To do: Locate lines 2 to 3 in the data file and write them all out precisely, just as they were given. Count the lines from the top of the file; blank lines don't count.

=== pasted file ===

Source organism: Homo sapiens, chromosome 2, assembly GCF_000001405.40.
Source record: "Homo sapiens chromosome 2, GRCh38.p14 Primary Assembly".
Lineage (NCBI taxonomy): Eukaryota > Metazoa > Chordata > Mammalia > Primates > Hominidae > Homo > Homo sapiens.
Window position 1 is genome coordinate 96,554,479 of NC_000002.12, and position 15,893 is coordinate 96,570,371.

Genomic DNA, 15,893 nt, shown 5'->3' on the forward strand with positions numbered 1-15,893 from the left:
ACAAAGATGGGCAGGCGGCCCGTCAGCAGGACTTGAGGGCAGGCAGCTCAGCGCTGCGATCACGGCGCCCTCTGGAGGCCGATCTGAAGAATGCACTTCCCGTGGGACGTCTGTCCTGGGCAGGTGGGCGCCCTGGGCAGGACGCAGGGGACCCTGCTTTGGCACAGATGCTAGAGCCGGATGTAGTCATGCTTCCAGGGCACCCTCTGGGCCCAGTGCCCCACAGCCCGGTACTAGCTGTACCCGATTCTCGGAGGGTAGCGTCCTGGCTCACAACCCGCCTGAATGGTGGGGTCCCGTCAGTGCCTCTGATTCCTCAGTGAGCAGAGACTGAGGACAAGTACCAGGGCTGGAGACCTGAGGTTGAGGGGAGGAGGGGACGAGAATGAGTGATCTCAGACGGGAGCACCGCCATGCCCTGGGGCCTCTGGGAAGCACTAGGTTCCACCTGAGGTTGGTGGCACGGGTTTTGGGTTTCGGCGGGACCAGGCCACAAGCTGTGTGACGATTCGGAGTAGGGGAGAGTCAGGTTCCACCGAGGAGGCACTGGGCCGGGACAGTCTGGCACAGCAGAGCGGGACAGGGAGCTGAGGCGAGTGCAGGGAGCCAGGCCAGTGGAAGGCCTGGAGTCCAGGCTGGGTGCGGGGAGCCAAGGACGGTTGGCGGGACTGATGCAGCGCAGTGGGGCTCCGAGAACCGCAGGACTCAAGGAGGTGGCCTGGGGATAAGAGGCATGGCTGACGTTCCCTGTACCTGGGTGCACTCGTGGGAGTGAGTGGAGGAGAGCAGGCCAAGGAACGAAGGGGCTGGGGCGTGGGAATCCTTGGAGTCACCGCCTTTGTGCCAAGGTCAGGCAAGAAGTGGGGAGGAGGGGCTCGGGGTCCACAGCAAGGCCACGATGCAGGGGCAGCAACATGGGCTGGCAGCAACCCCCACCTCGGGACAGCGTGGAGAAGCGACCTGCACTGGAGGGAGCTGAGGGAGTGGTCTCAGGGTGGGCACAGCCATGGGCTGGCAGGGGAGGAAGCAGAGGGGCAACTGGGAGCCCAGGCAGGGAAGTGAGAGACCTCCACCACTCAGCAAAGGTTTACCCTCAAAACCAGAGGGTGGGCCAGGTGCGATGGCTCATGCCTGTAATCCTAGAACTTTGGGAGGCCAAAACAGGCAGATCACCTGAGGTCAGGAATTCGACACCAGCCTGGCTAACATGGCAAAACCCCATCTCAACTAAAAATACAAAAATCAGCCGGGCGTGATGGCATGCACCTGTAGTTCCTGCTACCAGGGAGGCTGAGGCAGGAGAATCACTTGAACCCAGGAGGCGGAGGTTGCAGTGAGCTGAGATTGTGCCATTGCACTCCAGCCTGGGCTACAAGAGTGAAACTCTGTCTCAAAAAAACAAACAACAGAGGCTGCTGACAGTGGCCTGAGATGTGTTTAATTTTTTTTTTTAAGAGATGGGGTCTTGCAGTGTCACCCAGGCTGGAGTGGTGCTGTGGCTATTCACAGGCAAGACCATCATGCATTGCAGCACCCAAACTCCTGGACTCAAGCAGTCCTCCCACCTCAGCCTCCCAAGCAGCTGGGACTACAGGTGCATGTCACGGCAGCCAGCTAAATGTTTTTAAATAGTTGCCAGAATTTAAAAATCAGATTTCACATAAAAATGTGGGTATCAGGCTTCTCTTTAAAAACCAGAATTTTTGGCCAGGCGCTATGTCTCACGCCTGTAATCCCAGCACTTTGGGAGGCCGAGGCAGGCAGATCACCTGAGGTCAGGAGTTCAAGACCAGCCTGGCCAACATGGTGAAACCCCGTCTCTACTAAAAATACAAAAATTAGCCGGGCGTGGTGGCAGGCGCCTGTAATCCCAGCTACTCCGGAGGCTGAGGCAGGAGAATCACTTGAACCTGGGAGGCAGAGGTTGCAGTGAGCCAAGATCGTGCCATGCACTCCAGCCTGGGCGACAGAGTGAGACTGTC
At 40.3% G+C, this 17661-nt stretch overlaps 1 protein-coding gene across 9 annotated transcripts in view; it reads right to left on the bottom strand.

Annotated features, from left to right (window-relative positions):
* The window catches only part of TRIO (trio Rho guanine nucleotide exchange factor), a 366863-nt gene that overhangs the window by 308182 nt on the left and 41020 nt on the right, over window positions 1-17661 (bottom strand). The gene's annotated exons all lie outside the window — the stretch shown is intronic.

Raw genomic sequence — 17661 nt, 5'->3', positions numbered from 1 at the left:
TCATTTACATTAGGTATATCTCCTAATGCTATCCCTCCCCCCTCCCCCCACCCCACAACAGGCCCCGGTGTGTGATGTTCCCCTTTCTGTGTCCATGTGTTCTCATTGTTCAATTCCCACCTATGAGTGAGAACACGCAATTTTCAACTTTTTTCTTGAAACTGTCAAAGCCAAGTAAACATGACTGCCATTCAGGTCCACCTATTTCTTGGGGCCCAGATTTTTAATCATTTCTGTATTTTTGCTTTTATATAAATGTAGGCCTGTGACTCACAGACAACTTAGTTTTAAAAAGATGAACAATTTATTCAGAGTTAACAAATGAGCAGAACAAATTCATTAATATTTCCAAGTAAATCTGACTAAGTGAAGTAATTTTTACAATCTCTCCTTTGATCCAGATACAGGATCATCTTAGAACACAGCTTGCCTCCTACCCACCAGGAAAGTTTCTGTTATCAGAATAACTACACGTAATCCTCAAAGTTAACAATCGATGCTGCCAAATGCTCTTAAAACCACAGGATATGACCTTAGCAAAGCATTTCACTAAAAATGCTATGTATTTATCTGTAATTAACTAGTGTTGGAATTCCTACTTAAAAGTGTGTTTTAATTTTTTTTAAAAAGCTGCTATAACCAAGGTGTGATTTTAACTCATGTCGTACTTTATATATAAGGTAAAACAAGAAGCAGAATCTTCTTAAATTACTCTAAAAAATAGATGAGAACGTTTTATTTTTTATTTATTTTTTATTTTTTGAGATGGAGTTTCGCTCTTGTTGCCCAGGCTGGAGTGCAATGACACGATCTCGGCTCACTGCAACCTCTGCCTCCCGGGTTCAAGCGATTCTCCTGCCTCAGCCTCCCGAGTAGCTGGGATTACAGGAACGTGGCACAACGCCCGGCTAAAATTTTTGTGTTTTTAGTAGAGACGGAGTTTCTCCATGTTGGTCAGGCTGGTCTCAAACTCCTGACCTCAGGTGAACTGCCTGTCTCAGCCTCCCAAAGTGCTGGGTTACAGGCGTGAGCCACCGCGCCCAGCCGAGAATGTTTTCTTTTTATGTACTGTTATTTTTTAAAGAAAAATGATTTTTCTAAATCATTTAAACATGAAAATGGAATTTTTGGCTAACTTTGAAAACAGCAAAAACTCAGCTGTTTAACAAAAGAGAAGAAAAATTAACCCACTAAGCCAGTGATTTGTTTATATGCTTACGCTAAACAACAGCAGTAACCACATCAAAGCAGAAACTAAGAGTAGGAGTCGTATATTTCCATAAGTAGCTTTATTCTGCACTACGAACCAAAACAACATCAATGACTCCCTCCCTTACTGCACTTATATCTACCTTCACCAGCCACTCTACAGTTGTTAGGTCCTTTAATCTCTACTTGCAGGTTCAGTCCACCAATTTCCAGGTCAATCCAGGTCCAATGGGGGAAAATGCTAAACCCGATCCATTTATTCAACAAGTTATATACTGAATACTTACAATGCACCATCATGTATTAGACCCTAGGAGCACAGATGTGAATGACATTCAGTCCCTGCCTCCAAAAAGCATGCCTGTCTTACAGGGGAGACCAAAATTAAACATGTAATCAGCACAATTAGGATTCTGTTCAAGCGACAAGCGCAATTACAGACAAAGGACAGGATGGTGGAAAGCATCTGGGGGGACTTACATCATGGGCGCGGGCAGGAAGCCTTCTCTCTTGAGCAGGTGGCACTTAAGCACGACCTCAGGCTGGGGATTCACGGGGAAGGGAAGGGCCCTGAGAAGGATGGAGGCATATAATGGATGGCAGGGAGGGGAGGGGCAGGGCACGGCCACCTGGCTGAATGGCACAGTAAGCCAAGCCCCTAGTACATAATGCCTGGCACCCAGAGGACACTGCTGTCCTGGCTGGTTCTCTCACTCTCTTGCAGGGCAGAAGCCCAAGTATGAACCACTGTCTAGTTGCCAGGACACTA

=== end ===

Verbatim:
Source record: "Homo sapiens chromosome 2, GRCh38.p14 Primary Assembly".
Lineage (NCBI taxonomy): Eukaryota > Metazoa > Chordata > Mammalia > Primates > Hominidae > Homo > Homo sapiens.